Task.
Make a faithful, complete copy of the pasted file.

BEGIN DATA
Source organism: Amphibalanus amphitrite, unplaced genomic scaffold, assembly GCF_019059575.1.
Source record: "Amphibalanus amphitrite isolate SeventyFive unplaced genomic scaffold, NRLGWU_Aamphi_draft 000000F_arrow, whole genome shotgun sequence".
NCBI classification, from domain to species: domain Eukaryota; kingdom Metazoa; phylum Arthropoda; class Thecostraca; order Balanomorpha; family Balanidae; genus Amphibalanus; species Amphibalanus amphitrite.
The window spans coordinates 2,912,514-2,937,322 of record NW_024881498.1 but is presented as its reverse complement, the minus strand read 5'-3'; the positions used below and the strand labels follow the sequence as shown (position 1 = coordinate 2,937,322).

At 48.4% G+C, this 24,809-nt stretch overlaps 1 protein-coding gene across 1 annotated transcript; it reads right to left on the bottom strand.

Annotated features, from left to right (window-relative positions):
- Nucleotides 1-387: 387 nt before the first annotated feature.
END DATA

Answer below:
Source organism: Amphibalanus amphitrite, unplaced genomic scaffold, assembly GCF_019059575.1.
Source record: "Amphibalanus amphitrite isolate SeventyFive unplaced genomic scaffold, NRLGWU_Aamphi_draft 000000F_arrow, whole genome shotgun sequence".
NCBI classification, from domain to species: domain Eukaryota; kingdom Metazoa; phylum Arthropoda; class Thecostraca; order Balanomorpha; family Balanidae; genus Amphibalanus; species Amphibalanus amphitrite.
The window spans coordinates 2,912,514-2,937,322 of record NW_024881498.1 but is presented as its reverse complement, the minus strand read 5'-3'; the positions used below and the strand labels follow the sequence as shown (position 1 = coordinate 2,937,322).

At 48.4% G+C, this 24,809-nt stretch overlaps 1 protein-coding gene across 1 annotated transcript; it reads right to left on the bottom strand.

Annotated features, from left to right (window-relative positions):
- Nucleotides 1-387: 387 nt before the first annotated feature.